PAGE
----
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Socio-Economic Differentials in Contraceptive Discontinuation in India
Authors: Kiran Agrahari, and Sanjay K. Mohanty
Source: SAGE Open, 6(2): 1–16; DOI:
Topic(s): Contraception
Country: Asia
Published: MAY 2016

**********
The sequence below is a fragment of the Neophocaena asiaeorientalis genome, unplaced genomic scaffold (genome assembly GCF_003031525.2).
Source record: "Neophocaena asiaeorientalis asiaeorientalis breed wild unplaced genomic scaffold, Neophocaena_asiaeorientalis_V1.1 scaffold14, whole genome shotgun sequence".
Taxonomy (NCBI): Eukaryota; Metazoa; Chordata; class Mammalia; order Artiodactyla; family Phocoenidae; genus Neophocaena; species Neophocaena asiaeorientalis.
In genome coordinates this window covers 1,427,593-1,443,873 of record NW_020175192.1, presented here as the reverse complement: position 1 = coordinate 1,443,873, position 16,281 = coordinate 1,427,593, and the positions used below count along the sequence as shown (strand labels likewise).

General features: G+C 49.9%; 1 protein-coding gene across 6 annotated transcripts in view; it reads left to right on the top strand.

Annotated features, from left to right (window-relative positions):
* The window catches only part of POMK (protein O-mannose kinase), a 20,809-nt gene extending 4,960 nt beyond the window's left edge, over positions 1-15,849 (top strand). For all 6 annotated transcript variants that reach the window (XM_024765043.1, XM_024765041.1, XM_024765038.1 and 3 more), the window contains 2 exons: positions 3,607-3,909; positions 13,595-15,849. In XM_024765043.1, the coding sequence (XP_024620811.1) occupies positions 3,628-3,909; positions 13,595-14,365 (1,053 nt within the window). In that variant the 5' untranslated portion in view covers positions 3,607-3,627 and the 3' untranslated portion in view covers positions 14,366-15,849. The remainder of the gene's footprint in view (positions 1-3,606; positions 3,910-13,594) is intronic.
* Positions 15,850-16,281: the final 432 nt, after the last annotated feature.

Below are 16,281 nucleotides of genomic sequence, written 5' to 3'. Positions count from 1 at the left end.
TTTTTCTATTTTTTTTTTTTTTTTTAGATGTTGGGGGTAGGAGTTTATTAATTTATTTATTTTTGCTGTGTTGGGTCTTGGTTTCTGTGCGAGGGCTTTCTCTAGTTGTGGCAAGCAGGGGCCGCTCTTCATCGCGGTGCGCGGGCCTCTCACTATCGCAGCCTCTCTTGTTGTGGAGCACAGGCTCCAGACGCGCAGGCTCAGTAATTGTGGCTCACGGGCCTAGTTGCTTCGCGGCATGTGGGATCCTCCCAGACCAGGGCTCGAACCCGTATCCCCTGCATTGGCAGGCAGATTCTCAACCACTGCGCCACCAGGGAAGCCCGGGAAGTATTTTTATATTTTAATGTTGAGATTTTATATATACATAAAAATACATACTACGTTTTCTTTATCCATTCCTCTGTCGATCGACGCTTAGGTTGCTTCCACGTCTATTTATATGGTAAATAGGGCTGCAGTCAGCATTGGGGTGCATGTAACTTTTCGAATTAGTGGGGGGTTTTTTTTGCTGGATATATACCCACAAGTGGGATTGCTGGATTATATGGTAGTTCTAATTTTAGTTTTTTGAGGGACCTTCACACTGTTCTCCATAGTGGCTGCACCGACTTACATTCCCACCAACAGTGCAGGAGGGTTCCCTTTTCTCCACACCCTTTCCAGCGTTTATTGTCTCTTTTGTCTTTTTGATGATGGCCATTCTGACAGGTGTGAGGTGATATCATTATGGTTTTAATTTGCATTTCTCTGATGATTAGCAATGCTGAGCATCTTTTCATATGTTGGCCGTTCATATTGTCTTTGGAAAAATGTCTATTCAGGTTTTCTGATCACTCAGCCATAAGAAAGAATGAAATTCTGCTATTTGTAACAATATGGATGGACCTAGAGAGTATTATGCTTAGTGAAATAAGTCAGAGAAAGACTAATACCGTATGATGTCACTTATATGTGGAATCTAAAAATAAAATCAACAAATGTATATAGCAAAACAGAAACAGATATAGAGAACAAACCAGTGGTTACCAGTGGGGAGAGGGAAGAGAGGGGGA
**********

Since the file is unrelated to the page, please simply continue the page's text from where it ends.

Abstract: Fertility divergence amid declining in use of modern contraception in many states of India needs urgent research and programmatic attention. Although utilization of antenatal, natal, and post-natal care has shown spectacular increase in post National Rural Health Mission (NRHM) period, the contraceptive use had shown a declining trend. Using the calendar data from the National Family Health Survey–3, this article examines the reasons of contraceptive discontinuation among spacing method users by socio-economic groups in India. Bivariate and multivariate analyses and life table discontinuation rates are used in the analyses. Results suggest that about half of the pill users, two fifths of the condom users, one third of traditional method users, and one fifth of IUD users discontinue a method in first 12 months of use. However, the discontinuation of all three modern spacing methods declines in subsequent period (within 12-36 months). The probability of method failure was highest among traditional method users and higher among poor and less educated that may lead to unwanted/mistimed birth. Although discontinuation of condom declines with economic status, it does not show any large variation for pill users. The contraceptive discontinuation was significantly associated with duration of use, age, parity, contraceptive method, religion, and contraceptive intention. Based on these findings, it is suggested that follow-up services to modern spacing method users, increasing counseling for spacing method users, motivating the traditional method user to use modern spacing method, and improving the overall quality of family planning services can reduce the discontinuation of spacing method.